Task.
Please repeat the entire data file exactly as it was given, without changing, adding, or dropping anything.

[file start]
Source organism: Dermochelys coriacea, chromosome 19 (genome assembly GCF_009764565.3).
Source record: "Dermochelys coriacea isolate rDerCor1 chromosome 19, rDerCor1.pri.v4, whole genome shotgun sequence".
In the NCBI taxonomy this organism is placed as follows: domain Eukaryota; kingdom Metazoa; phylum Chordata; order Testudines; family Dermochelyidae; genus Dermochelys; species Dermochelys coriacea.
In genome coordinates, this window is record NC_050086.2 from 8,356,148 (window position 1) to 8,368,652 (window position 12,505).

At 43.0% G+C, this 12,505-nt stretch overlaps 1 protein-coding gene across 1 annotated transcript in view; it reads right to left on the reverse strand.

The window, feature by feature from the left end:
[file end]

Source organism: Dermochelys coriacea, chromosome 19 (genome assembly GCF_009764565.3).
Source record: "Dermochelys coriacea isolate rDerCor1 chromosome 19, rDerCor1.pri.v4, whole genome shotgun sequence".
In the NCBI taxonomy this organism is placed as follows: domain Eukaryota; kingdom Metazoa; phylum Chordata; order Testudines; family Dermochelyidae; genus Dermochelys; species Dermochelys coriacea.
In genome coordinates, this window is record NC_050086.2 from 8,356,148 (window position 1) to 8,368,652 (window position 12,505).

At 43.0% G+C, this 12,505-nt stretch overlaps 1 protein-coding gene across 1 annotated transcript in view; it reads right to left on the reverse strand.

The window, feature by feature from the left end: